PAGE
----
How the “American Jobs Act” Will Affect Church Employees: At the beginning of 2010, a “payroll tax holiday” was passed. Employees normally pay 6.2% on their first $106,800 of wages into Social Security, however, this “tax holiday” decreased that amount by 2%. This allowed employees to pay 4.2% of wages into Social Security instead of 6.2% At the end of 2011, the “tax holiday” was set to expire. On September 8, 2011 President Obama proposed  the “American Jobs Acts.” Included in this act was another reduction of Social Security taxes. This will decrease the amount of Social Security tax paid by an employee to 3.1%(2010: 6.2%, 2011: 4.2%, 2012: 3.1%). The White House expects that this will give each household in the United States an extra $1,500 to spend during the year. Since clergy are dual-status, they will not see this benefit in their paychecks. Social Security for clergy is calculated at the time of their tax return. Clergy will see the 2011 “payroll tax holiday” on their 2011 tax returns (completed in 2012) and the increased reduction from the “American Jobs Act” on their 2012 tax returns(completed in 2013). How the “American Jobs Act” Will Affect Churches: In addition to the tax decrease for employees, the “American Jobs Act” will also cut taxes for churches. Under the “American Jobs Act” the amount of payroll taxes churches pay for each employee will be cut in half from 6.2% to 3.1%(on the first $5 million in wages). Churches that hire new workers or give raises current workers would get an even bigger benefit: On payroll increases up to $50 million they would pay no Social Security tax. Clergy Financial Resources Clergy Financial Resources is a national accounting and finance organization serving churches and clergy since 1980. They have an unparalleled tax expertise on the complex issues associated with clergy tax law, clergy taxes, clergy compensation and church payroll. Clergy Financial Resources is a valuable resource for clergy, churches and denominations.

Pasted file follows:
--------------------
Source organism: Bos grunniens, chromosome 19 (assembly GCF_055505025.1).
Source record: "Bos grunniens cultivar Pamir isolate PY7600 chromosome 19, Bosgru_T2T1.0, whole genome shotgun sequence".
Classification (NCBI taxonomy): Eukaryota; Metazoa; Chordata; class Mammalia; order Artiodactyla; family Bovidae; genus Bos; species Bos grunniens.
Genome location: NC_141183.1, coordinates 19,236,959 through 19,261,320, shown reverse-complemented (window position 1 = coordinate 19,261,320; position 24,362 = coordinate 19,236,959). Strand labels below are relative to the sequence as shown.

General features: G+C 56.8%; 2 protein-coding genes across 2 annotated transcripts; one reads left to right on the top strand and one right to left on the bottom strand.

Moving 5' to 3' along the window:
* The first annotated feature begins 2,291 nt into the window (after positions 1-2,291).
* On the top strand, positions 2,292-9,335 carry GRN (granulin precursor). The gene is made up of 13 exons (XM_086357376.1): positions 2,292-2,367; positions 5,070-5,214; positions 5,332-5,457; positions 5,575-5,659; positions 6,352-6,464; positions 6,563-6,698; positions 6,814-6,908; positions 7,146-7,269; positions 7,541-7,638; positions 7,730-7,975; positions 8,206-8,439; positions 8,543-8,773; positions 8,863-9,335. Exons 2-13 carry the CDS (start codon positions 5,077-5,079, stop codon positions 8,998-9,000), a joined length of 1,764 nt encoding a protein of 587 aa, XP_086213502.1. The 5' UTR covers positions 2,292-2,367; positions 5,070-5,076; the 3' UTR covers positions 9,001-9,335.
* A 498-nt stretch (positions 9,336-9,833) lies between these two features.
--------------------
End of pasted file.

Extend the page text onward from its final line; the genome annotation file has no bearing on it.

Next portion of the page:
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Clergy Financial Resources serves as a resource for clients to help analyze the complexity of clergy tax law, church payroll & HR issues. Our professionals are committed to helping clients stay informed about tax news, developments and trends in various specialty areas.

This article is intended to provide readers with guidance in tax matters. The article does not constitute, and should not be treated as professional advice regarding the use of any particular tax technique. Every effort has been made to assure the accuracy of the information. Clergy Financial Resources and the author do not assume responsibility for any individual’s reliance upon the information provided in the article. Readers should independently verify all information before applying it to a particular fact situation, and should independently determine the impact of any particular tax planning technique. If you are seeking legal advice, you are encouraged to consult an attorney.

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